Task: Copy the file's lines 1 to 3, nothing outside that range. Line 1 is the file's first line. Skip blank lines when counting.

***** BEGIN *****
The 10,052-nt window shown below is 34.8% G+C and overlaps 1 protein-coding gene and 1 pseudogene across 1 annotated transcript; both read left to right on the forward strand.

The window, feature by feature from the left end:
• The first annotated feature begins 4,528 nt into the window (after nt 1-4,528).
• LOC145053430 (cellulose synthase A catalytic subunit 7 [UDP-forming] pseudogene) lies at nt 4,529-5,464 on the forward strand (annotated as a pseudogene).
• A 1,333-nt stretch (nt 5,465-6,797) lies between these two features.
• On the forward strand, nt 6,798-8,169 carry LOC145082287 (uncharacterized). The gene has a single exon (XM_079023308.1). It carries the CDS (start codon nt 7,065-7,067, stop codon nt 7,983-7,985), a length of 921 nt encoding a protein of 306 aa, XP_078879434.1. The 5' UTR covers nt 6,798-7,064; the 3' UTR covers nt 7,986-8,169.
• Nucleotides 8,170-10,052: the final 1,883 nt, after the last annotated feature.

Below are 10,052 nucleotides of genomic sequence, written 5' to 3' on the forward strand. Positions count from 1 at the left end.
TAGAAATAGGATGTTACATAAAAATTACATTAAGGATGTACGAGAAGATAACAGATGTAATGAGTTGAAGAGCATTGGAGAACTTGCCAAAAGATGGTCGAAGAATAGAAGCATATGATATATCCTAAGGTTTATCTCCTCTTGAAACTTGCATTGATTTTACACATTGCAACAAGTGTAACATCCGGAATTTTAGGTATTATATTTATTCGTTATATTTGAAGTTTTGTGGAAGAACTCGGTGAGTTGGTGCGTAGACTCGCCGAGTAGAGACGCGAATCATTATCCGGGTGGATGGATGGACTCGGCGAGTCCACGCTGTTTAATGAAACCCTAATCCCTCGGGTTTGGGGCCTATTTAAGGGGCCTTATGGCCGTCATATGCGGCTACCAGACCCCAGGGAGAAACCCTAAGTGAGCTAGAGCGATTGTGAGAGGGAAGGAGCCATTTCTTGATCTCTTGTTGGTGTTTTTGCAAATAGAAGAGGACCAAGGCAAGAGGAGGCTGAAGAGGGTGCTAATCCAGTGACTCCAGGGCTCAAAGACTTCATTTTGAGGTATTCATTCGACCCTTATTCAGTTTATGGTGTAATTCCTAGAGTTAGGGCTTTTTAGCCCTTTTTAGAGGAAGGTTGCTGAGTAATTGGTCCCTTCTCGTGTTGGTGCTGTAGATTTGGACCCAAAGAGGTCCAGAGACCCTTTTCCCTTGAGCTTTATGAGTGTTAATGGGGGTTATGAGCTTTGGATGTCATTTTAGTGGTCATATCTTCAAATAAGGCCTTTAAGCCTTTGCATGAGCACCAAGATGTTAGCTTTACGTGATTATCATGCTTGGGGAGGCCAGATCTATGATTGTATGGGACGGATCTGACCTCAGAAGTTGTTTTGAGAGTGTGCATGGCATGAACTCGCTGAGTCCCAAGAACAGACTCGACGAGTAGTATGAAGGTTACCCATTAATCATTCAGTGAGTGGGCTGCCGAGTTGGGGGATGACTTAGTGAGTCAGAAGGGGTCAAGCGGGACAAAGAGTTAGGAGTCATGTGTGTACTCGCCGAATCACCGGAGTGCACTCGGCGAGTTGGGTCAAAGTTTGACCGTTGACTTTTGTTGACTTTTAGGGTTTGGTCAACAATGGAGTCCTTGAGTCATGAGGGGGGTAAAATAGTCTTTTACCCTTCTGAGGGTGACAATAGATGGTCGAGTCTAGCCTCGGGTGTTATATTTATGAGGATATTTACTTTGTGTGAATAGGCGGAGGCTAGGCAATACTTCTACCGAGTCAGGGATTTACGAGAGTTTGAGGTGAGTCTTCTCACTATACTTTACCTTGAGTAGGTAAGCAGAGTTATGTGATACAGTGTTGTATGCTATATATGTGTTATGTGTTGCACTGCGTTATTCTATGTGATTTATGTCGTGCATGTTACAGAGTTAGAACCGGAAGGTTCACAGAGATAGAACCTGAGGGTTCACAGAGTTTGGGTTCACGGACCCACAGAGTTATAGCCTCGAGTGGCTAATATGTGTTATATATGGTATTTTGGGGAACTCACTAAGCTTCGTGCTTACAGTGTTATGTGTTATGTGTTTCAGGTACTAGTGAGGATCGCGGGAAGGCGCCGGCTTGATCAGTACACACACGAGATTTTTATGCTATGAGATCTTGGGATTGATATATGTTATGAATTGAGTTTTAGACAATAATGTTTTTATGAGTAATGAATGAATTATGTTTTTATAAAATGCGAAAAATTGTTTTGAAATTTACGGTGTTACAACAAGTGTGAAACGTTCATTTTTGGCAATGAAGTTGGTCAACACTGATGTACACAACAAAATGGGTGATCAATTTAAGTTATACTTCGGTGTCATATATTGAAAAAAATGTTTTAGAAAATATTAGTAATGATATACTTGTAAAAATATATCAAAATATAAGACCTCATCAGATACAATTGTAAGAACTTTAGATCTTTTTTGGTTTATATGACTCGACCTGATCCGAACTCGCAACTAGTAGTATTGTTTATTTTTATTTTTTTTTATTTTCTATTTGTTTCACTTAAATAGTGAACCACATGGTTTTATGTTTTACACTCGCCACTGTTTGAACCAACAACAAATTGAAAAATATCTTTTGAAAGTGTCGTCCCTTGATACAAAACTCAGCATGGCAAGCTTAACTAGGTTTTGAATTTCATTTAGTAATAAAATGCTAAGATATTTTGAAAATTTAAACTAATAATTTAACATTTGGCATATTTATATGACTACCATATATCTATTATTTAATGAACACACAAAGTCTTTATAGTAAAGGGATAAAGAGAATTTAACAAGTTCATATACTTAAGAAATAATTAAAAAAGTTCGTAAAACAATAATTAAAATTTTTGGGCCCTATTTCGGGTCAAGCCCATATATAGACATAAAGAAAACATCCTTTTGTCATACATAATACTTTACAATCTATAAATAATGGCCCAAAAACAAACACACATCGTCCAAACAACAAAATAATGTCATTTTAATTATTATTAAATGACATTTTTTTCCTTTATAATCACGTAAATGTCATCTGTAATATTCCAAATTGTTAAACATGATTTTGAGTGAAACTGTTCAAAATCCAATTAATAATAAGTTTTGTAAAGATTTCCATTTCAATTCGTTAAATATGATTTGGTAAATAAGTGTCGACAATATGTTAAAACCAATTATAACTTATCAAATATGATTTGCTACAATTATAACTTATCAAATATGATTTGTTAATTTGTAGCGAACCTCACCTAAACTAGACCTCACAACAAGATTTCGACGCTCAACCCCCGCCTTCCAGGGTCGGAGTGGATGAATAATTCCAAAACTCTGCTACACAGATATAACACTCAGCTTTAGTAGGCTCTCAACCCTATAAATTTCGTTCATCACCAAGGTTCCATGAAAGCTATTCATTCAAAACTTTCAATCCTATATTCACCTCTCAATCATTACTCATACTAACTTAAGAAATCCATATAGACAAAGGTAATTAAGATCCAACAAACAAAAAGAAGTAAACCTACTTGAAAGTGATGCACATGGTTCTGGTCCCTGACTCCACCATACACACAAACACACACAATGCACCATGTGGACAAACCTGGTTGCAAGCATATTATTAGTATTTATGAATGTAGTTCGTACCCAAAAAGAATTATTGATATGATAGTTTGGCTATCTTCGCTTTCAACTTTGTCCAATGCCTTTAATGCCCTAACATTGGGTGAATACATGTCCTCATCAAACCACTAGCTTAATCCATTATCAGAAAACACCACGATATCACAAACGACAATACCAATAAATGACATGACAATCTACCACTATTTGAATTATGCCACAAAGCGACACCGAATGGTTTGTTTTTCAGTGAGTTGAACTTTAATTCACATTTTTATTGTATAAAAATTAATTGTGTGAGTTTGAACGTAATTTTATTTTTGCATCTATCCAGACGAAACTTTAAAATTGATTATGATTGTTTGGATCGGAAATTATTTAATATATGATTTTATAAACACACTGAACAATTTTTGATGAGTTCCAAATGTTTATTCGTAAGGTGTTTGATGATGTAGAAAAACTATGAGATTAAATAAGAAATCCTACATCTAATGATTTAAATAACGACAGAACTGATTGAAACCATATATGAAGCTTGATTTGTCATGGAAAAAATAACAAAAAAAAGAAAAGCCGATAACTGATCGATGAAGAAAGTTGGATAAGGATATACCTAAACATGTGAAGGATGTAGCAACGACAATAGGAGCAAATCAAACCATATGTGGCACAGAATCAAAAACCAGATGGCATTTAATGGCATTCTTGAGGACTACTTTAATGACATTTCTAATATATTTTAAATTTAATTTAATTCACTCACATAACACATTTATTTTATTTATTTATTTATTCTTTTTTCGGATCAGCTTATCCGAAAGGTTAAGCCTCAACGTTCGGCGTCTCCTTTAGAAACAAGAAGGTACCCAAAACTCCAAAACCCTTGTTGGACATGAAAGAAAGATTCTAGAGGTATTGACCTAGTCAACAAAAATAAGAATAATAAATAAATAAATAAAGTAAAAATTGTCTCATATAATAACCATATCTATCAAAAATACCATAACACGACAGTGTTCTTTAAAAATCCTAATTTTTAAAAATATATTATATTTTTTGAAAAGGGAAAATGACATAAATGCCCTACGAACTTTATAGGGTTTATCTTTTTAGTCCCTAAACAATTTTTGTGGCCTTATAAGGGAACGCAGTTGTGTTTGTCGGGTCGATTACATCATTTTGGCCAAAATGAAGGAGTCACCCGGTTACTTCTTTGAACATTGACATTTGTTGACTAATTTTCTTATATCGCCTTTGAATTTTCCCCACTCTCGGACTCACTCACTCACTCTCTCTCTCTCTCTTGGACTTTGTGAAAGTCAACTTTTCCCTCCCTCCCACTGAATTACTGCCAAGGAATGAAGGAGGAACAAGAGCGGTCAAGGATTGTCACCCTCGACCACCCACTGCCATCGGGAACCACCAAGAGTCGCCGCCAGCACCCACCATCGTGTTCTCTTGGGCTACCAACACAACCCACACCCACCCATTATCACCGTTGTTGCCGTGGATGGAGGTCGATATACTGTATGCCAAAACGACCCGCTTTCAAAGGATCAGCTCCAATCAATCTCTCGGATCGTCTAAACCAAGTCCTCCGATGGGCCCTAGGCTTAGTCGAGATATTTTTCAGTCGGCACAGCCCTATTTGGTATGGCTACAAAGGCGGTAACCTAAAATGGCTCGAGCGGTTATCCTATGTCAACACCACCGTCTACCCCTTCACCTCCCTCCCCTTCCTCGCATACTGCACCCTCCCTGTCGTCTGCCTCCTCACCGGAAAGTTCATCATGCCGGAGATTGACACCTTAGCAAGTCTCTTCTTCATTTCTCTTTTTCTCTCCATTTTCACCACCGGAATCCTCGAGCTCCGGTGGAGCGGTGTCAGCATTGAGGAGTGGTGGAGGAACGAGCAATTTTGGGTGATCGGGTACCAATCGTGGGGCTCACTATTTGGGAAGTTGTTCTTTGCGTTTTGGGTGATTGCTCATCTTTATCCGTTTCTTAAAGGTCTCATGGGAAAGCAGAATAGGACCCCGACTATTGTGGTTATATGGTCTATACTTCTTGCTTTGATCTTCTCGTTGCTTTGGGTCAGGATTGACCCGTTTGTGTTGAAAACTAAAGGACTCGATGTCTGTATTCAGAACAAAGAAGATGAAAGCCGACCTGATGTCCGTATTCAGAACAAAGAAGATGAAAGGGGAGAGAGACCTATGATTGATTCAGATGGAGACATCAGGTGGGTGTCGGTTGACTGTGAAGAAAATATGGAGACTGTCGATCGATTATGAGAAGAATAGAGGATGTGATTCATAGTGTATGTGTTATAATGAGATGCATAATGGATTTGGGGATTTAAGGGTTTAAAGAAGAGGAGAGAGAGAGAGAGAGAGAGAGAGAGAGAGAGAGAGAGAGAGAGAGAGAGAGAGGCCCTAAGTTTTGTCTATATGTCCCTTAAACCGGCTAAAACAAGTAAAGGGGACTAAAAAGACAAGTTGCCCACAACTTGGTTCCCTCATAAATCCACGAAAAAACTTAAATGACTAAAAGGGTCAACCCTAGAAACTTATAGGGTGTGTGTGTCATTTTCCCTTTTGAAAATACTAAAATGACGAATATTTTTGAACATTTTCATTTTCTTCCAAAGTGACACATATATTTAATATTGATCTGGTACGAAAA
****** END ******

The 10,052-nt window shown below is 34.8% G+C and overlaps 1 protein-coding gene and 1 pseudogene across 1 annotated transcript; both read left to right on the forward strand.

The window, feature by feature from the left end:
• The first annotated feature begins 4,528 nt into the window (after nt 1-4,528).